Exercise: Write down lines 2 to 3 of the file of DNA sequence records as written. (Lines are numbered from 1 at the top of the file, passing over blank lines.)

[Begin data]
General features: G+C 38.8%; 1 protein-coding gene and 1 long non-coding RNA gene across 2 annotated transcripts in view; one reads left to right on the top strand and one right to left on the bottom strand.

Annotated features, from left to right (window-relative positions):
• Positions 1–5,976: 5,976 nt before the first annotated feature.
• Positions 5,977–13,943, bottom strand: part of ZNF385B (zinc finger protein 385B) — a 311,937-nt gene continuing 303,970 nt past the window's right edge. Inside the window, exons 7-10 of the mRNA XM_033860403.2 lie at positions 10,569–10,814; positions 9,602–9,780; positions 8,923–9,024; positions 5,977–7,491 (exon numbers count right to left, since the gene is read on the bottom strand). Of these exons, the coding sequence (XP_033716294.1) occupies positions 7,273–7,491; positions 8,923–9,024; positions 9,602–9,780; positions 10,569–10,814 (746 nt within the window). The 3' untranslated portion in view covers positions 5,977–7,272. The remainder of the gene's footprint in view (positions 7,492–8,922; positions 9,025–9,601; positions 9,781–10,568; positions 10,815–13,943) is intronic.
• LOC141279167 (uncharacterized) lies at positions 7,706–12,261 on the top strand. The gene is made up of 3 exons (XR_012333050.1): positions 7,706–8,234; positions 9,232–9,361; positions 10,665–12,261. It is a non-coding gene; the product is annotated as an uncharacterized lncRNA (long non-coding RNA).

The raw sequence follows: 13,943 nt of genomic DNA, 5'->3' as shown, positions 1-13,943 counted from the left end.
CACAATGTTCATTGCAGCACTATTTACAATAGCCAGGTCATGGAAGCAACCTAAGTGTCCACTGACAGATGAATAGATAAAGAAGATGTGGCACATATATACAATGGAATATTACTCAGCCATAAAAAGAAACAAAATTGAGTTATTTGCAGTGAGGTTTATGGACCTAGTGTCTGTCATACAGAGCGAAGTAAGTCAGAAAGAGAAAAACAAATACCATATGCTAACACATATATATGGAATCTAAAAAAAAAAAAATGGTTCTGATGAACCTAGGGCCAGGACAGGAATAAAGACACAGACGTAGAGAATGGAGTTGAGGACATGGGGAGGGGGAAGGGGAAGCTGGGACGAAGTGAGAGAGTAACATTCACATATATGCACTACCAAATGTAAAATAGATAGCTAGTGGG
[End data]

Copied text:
Annotated features, from left to right (window-relative positions):
• Positions 1–5,976: 5,976 nt before the first annotated feature.